Ghana is a safe investment destination. Guarantees against expropriation of private investments provided under law are buttressed by the Ghanaian Constitution. Some investment guarantees are
detailed below:
i. Free transferability of capital, profits and dividends
ii. Insurance against non-commercial risks – Ghana is a signatory to the World Bank’s Multilateral Investment Guarantee Agency (MIGA) Convention
iii. Double Taxation Agreements (DTAs) – to rationalize tax obligations of investors in order to prevent double taxation. DTAs have been signed and ratified with France and the United Kingdom. DTAs have been signed with Germany and concluded with Belgium, Italy and Yugoslavia
  • Viable companies and projects can easily attract financing both on the local and international financial markets. The main sources of funding are:
  • 28 Banks
  • 43 non-bank financial institutions
  • 133 rural banks
  • The Ghana Stock Exchange – note that in the last four years, many issues of shares on the GSE have been oversubscribed by 100% - 300%, meaning that there is a lot of money for investment purposes
  • Ghana Venture Capital Fund
  • International development finance institutions based in Ghana, such as the International Finance Corporation (IFC) and the African Development Bank (AfDB)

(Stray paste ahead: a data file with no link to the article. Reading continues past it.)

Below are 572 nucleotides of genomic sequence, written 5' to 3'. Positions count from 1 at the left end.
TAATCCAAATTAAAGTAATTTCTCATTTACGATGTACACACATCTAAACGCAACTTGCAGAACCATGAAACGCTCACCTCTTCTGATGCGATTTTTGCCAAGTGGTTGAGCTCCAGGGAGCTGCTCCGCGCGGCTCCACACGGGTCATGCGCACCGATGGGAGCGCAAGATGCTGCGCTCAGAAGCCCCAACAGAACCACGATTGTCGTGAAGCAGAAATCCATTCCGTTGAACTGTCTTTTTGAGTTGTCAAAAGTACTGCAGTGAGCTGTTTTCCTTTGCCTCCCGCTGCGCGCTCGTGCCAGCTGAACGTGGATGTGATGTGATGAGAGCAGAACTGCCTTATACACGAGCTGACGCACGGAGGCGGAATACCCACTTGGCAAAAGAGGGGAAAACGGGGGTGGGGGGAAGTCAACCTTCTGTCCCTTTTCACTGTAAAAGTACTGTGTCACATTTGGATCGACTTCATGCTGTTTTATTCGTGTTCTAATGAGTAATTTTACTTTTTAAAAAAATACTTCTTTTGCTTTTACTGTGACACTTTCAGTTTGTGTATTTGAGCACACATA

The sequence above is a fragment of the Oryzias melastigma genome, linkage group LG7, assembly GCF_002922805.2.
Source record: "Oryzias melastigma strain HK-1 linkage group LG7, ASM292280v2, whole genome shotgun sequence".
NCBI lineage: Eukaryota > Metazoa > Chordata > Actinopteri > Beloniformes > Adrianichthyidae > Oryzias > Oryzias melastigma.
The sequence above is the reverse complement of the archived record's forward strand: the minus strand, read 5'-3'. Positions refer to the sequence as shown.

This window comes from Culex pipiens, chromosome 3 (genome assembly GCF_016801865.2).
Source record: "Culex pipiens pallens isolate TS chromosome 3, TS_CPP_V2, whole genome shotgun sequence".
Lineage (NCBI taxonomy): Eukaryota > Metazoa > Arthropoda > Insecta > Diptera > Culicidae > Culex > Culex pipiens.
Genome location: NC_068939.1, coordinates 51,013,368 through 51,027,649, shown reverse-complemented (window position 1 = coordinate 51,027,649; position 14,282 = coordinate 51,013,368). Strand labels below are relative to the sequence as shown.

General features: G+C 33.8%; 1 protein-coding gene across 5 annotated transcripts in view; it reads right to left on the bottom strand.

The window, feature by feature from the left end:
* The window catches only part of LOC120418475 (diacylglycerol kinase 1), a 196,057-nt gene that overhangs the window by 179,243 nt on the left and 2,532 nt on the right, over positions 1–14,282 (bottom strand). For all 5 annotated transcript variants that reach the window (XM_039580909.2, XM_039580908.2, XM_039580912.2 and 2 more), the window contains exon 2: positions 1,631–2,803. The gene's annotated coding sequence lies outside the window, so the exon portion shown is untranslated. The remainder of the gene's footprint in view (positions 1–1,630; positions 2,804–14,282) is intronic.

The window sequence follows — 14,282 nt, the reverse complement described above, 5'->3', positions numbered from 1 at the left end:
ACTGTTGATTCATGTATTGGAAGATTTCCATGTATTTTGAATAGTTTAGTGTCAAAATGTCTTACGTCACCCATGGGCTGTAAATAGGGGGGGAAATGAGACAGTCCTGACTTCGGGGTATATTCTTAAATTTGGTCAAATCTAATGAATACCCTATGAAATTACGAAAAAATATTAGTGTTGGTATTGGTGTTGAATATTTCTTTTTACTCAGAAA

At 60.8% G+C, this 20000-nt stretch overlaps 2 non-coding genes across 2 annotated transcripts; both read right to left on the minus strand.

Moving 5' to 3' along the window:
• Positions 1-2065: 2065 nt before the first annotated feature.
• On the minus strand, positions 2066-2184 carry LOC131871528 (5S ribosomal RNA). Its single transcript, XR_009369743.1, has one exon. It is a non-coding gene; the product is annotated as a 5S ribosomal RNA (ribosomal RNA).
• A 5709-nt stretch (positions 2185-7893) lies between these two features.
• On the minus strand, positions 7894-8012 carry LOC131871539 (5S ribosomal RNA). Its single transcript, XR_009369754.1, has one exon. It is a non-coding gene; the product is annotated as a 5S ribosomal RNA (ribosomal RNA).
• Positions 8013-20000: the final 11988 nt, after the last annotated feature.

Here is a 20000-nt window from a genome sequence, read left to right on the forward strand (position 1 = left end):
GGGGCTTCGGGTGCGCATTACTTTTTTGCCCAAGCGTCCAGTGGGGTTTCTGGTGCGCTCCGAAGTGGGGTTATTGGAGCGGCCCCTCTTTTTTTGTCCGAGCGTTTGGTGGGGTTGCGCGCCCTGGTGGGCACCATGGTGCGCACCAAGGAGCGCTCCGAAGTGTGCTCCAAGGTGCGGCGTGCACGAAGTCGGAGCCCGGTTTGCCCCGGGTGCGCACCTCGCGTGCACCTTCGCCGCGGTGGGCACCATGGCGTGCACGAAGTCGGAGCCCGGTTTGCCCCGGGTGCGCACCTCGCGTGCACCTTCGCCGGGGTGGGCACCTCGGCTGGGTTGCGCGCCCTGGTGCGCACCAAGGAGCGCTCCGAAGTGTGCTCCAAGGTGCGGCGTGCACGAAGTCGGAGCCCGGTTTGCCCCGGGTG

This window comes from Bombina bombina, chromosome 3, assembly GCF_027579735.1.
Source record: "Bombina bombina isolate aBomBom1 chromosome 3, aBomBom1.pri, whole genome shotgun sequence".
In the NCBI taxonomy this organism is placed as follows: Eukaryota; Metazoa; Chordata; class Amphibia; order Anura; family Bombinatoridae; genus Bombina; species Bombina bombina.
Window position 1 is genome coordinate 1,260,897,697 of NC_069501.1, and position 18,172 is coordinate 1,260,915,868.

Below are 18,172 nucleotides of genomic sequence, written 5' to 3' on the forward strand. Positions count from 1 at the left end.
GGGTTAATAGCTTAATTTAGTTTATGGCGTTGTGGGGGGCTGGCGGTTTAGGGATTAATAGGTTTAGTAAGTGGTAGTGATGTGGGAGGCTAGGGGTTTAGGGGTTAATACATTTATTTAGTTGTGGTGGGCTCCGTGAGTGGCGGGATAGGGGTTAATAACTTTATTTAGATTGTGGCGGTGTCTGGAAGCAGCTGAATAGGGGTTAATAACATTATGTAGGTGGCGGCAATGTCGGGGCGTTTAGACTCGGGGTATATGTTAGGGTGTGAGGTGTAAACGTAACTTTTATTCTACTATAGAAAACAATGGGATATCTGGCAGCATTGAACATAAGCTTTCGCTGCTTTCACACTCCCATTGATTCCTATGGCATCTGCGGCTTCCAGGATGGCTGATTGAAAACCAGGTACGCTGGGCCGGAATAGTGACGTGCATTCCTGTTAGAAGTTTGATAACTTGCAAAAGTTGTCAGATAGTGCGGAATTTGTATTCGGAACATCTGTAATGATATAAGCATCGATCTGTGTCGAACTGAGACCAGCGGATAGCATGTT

A number of foreign financial institutions also provide off-shore financing directly to companies in Ghana.
The importance to investors of the cost of doing business in Ghana is fully grasped by the Government of Ghana. Appropriate legislation and structural frameworks have been put in place to make the low cost of doing business in Ghana an incentive. Some attractions to foreign investors and companies to locate in Ghana are as follows:
  • Stable macro-economy: The economy of Ghana has in recent years made positive progress, as a result of policy reforms which have improved macro-economic performance and created a business environment conducive to the reduction of costs. These reforms have also brought about a stabilised national currency, consistent reduction of the rate of inflation, steady decline in bank and lending rates, an improved Gross Domestic Product (GDP), growing at a rate of 6.2 per cent per annum, and a reduction in the time for establishing new business.
  • Major infrastructural projects: internal road network, electricity and water supplies, internal and external telecommunications as well as sea and airport facilities.
  • Democracy (multi-party system): Ghana was the first country south of the Sahara to be independent and it has a stable multi-party democracy.